My Softball Days
Watching the Cleveland Indians in the World Series brought back some old memories.
Long ago and far away, I ventured into the world to team sports. I was never athletically inclined. In fact, I was a team sport disaster in my youth. I grew up in a neighborhood that consisted of my sister and best friend, Bonnie. We didn’t make up much of a sports league. When we tried to play baseball, we had very small teams and had to keep track of many “ghost men.”
I didn't have much of a chance to learn sports, and even in gym class, I didn’t catch on. We would play kick ball, and on a good day, when they chose teams, I would be the second last person chosen. I would go way out in the outfield and hope that no one would kick a ball in my direction. The bad part of that was when one would escape everyone and go flying down the field into the playground and beyond. I would have to be the one chasing it and bringing it back. I will never forget the day I caught a ball. It fell in my arms, and I just stood there stunned.
I must have been in 6th grade when my elementary school had an after school softball league. I don’t even know how it was possible that I joined it. My mother didn’t drive, and my dad worked odd shifts. It was seldom that I could get a ride home if I didn’t take the bus. Walking was out of the question because I lived on a very busy street with no sidewalks. Some friend of mine must have had a kind parent.
Anyway, I found myself on a softball league. I don’t know how the teams were chosen, but once they were, a captain had to be picked. One of the teachers in charge chose me to be the captain on my team. I was shocked, but did the best I could.
I often wonder why that teacher picked me. I don’t remember who it was, so I don’t know if she realized that I was a poor athlete that usually was chosen last because no one wanted me. Did she feel sorry for me? Did she think that this would give me a chance to shine? Did she actually think I would be a good captain? Did she know that it would mean a lot to me?
The captains didn’t have that many responsibilities, but we did have to make the big decisions like figuring out the team’s lineup and figuring out where the players should play. I understood how baseball worked quite well, even if I couldn’t catch a ball. Back then, I was a big Indians fan and listened to the games all summer on the radio. Rarely, I would have a chance to see them on TV.
I couldn’t hit a ball very far, but for some reason, I rather consistently hit base hits. When the season was over, I was surprised to realize I was batting over 300. When the other team was up, I would borrow a mitt; which didn’t even fit--yes, I didn’t even own my own mitt--and go out far into the outfield and pray that the ball wouldn’t come out to me. I could barely catch a softball; having so little practice using a mitt.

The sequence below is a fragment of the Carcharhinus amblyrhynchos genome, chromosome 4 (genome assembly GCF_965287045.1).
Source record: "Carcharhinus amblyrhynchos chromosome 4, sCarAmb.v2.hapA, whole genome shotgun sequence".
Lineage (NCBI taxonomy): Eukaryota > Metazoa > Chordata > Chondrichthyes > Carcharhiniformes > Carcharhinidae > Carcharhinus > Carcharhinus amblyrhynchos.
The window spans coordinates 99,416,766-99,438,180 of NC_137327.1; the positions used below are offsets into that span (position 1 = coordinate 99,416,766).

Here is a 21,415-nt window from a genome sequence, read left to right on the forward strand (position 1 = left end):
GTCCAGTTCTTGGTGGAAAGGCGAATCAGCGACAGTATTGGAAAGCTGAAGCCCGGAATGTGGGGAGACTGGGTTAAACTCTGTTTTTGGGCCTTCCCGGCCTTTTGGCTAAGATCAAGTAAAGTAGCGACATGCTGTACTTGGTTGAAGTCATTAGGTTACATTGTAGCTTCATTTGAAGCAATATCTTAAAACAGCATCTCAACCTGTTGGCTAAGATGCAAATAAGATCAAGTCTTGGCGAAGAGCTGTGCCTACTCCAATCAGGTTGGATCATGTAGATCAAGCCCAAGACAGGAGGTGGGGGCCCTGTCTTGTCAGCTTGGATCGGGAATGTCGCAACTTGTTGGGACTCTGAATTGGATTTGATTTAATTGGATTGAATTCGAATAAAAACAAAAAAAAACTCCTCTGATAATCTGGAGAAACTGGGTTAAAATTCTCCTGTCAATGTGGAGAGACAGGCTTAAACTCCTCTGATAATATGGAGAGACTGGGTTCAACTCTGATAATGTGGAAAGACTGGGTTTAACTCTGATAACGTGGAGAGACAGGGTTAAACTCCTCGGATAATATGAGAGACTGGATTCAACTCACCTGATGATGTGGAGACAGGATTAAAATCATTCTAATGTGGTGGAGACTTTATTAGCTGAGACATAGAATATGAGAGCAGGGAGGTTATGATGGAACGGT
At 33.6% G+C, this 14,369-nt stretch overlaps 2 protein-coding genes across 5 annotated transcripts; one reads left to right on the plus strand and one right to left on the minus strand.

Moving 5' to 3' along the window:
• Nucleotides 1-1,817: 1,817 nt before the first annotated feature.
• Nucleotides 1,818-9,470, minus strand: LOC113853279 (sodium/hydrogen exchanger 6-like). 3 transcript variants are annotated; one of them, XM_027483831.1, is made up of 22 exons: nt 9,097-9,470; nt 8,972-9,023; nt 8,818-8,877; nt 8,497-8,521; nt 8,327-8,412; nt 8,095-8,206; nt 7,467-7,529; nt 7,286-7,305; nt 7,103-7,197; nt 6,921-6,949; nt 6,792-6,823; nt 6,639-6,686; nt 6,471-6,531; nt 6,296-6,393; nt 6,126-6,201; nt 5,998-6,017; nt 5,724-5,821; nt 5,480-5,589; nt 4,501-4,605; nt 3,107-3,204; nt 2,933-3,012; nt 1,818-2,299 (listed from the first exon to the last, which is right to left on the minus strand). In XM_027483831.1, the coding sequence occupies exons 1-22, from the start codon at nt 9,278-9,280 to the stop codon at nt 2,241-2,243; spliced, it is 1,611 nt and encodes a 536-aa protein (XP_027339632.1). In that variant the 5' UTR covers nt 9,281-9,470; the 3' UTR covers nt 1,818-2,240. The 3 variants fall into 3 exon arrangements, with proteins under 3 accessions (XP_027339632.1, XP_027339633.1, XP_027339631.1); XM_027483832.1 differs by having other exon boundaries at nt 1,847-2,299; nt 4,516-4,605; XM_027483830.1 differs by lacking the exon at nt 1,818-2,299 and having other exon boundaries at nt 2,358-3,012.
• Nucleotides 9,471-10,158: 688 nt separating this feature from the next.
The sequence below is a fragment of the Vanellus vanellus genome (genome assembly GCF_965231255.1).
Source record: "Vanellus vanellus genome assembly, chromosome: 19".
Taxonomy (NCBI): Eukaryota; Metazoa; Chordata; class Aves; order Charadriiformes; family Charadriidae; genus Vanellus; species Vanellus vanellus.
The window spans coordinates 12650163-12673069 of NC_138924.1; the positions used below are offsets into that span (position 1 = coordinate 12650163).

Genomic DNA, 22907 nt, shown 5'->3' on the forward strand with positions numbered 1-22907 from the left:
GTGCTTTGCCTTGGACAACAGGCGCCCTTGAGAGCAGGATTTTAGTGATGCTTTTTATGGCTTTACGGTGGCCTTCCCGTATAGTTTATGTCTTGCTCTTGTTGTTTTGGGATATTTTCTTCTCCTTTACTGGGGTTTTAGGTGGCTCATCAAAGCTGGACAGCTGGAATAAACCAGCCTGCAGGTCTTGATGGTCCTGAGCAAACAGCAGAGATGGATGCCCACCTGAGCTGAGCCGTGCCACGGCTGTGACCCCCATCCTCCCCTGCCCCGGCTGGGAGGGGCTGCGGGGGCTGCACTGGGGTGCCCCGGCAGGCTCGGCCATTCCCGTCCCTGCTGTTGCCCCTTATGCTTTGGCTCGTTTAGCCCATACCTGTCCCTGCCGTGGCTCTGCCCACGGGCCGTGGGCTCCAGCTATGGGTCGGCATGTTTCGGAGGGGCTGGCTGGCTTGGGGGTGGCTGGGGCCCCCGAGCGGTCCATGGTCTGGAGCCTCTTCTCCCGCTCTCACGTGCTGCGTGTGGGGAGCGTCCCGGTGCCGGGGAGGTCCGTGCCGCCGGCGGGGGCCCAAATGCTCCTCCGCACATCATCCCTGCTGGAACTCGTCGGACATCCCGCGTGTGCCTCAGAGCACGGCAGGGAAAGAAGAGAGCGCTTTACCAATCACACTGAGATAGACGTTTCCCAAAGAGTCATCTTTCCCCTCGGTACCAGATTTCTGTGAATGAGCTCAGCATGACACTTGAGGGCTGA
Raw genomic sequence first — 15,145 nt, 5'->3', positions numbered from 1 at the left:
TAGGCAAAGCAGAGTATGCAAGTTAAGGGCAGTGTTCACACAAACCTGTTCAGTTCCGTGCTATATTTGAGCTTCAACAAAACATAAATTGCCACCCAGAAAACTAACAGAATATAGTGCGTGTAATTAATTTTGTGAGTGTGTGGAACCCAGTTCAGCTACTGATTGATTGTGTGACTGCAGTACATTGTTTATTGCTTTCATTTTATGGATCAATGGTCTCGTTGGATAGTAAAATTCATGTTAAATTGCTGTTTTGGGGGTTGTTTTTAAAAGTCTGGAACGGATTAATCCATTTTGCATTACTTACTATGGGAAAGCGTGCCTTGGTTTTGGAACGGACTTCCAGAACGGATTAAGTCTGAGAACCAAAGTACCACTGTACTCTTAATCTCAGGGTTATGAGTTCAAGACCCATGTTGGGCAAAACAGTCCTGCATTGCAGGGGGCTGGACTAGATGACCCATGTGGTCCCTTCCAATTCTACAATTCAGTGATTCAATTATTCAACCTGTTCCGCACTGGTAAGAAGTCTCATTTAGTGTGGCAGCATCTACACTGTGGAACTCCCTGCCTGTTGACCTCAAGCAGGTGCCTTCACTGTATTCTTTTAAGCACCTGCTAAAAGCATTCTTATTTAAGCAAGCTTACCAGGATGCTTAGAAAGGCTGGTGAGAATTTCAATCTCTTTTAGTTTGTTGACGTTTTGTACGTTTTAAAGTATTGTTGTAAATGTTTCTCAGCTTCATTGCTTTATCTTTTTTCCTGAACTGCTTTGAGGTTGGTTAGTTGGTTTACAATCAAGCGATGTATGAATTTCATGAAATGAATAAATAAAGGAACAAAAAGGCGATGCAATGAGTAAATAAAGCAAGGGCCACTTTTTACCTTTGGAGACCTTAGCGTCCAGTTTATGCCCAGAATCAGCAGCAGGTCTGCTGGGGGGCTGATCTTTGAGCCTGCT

By some miracle, my team came in first in the league. I like to think it was my managerial skills, and maybe it was. Just because I wasn’t good at sports didn’t mean I couldn’t make good decisions. The winning team got the ultimate prize at the end of the season. We got to play the final game against the teachers. Everyone else would be watching. I was so proud of our team, and I wanted so much for them to beat the teachers. Everyone wanted to play in that game, and I had to choose the lineup, of course. In order to win, I realized that the person with a borrowed mitt that didn't fit and couldn’t catch a ball with it shouldn’t be playing the game. I made the ultimate sacrifice and stayed on the sidelines--directing the game. Isn’t that what managers do? I was so proud when we won the game.
The experience didn’t launch my career in sports. I never joined another league in any sort, again. I was still picked last for teams in gym. I hear they don’t do that anymore, and I sure hope that is true. It did boost my confidence in other aspects in my life, though, I’m sure. I never hesitated when given the opportunity for leadership roles, and I always felt I did my best.
I did turn out to be a rather athletic person, but not in team sports. I need activities that I can learn at my own pace, such as, horseback riding. It is not unusual for me to hike for hours a day, too. I still don’t know if I could catch a ball with a mitt...